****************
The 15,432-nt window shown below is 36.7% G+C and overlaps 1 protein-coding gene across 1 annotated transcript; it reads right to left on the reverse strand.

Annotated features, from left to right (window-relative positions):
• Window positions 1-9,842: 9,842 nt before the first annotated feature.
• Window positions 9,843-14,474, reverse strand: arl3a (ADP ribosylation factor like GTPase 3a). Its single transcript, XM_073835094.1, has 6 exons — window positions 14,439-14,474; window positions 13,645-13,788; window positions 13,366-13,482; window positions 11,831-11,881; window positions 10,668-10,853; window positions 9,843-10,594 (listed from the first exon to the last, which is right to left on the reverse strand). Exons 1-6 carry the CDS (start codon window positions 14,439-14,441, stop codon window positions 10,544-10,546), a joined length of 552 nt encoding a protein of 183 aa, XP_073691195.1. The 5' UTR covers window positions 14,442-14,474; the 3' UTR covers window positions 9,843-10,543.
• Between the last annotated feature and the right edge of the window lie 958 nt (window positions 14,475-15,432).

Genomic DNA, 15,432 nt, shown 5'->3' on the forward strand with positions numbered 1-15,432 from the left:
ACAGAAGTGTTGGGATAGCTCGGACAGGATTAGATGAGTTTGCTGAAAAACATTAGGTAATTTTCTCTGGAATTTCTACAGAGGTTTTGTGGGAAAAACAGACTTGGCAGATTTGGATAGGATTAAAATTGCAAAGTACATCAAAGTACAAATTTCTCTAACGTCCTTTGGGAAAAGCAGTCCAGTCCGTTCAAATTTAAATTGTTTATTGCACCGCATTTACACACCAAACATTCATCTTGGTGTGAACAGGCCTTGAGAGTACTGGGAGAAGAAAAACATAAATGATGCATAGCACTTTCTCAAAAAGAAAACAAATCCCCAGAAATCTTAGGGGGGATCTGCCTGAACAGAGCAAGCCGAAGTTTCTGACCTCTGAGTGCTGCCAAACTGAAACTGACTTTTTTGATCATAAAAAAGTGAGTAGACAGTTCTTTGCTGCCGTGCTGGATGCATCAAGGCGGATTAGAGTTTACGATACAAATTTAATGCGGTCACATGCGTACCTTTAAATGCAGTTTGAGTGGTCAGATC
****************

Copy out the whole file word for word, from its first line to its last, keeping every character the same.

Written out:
The 15,432-nt window shown below is 36.7% G+C and overlaps 1 protein-coding gene across 1 annotated transcript; it reads right to left on the reverse strand.

Annotated features, from left to right (window-relative positions):
• Window positions 1-9,842: 9,842 nt before the first annotated feature.
• Window positions 9,843-14,474, reverse strand: arl3a (ADP ribosylation factor like GTPase 3a). Its single transcript, XM_073835094.1, has 6 exons — window positions 14,439-14,474; window positions 13,645-13,788; window positions 13,366-13,482; window positions 11,831-11,881; window positions 10,668-10,853; window positions 9,843-10,594 (listed from the first exon to the last, which is right to left on the reverse strand). Exons 1-6 carry the CDS (start codon window positions 14,439-14,441, stop codon window positions 10,544-10,546), a joined length of 552 nt encoding a protein of 183 aa, XP_073691195.1. The 5' UTR covers window positions 14,442-14,474; the 3' UTR covers window positions 9,843-10,543.
• Between the last annotated feature and the right edge of the window lie 958 nt (window positions 14,475-15,432).

Genomic DNA, 15,432 nt, shown 5'->3' on the forward strand with positions numbered 1-15,432 from the left:
ACAGAAGTGTTGGGATAGCTCGGACAGGATTAGATGAGTTTGCTGAAAAACATTAGGTAATTTTCTCTGGAATTTCTACAGAGGTTTTGTGGGAAAAACAGACTTGGCAGATTTGGATAGGATTAAAATTGCAAAGTACATCAAAGTACAAATTTCTCTAACGTCCTTTGGGAAAAGCAGTCCAGTCCGTTCAAATTTAAATTGTTTATTGCACCGCATTTACACACCAAACATTCATCTTGGTGTGAACAGGCCTTGAGAGTACTGGGAGAAGAAAAACATAAATGATGCATAGCACTTTCTCAAAAAGAAAACAAATCCCCAGAAATCTTAGGGGGGATCTGCCTGAACAGAGCAAGCCGAAGTTTCTGACCTCTGAGTGCTGCCAAACTGAAACTGACTTTTTTGATCATAAAAAAGTGAGTAGACAGTTCTTTGCTGCCGTGCTGGATGCATCAAGGCGGATTAGAGTTTACGATACAAATTTAATGCGGTCACATGCGTACCTTTAAATGCAGTTTGAGTGGTCAGATC